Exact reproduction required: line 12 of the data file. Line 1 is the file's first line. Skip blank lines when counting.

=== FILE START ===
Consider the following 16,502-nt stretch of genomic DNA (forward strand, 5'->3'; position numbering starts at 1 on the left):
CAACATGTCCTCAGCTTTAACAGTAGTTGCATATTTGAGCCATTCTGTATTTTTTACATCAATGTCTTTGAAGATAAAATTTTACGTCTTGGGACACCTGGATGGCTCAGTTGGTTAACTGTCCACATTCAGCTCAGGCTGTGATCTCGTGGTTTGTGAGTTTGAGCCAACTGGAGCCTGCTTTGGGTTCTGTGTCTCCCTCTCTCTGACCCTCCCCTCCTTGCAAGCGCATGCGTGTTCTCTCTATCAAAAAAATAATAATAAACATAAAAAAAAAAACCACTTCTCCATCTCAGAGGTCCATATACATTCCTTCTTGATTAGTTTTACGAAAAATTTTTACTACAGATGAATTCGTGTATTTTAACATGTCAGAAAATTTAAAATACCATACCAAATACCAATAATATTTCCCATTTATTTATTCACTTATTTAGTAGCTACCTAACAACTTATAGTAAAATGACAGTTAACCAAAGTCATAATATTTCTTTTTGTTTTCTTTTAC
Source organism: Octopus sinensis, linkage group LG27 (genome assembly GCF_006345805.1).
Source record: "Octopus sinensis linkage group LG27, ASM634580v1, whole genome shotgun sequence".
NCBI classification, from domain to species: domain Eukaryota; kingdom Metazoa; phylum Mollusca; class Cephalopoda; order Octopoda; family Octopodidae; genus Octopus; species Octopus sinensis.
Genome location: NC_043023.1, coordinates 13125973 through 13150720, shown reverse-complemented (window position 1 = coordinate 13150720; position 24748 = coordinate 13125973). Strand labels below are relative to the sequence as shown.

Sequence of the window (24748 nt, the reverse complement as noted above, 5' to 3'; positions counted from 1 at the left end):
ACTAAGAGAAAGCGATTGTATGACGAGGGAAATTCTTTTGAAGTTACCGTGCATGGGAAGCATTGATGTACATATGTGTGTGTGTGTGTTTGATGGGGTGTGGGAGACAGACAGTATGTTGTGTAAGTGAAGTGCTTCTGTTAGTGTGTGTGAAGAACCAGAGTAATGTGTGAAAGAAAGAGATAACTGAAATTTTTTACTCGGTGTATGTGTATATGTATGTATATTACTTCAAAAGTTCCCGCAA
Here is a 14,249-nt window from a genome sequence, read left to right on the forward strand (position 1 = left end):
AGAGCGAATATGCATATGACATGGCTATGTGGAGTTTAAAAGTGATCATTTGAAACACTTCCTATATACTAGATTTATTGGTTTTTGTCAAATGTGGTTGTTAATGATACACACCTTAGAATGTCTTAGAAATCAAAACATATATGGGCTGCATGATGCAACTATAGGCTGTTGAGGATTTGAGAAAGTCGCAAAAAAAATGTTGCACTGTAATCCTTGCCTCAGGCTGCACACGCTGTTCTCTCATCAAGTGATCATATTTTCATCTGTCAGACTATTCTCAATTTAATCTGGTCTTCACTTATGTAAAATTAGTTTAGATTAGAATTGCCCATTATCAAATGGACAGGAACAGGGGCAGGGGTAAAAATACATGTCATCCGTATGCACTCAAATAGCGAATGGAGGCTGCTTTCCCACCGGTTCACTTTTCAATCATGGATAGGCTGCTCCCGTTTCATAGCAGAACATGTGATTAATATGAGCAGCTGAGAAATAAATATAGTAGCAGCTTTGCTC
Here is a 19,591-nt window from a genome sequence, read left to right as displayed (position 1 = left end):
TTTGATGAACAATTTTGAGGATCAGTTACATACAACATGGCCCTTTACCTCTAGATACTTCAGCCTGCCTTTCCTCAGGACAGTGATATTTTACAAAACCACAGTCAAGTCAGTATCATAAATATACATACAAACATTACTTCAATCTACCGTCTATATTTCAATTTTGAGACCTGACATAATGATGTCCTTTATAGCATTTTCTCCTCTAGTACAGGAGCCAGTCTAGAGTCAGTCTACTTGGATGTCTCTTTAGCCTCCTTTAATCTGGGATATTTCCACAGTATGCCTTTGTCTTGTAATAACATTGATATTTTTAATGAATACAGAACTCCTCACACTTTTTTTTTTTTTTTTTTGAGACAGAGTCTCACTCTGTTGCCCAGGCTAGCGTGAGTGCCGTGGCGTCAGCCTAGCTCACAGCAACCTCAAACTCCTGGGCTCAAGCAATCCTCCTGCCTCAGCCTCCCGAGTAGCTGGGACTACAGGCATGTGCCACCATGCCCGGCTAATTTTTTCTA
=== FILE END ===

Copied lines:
TTTGATGAACAATTTTGAGGATCAGTTACATACAACATGGCCCTTTACCTCTAGATACTTCAGCCTGCCTTTCCTCAGGACAGTGATATTTTACAAAACCACAGTCAAGTCAGTATCATAAATATACATACAAACATTACTTCAATCTACCGTCTATATTTCAATTTTGAGACCTGACATAATGATGTCCTTTATAGCATTTTCTCCTCTAGTACAGGAGCCAGTCTAGAGTCAGTCTACTTGGATGTCTCTTTAGCCTCCTTTAATCTGGGATATTTCCACAGTATGCCTTTGTCTTGTAATAACATTGATATTTTTAATGAATACAGAACTCCTCACACTTTTTTTTTTTTTTTTTTGAGACAGAGTCTCACTCTGTTGCCCAGGCTAGCGTGAGTGCCGTGGCGTCAGCCTAGCTCACAGCAACCTCAAACTCCTGGGCTCAAGCAATCCTCCTGCCTCAGCCTCCCGAGTAGCTGGGACTACAGGCATGTGCCACCATGCCCGGCTAATTTTTTCTA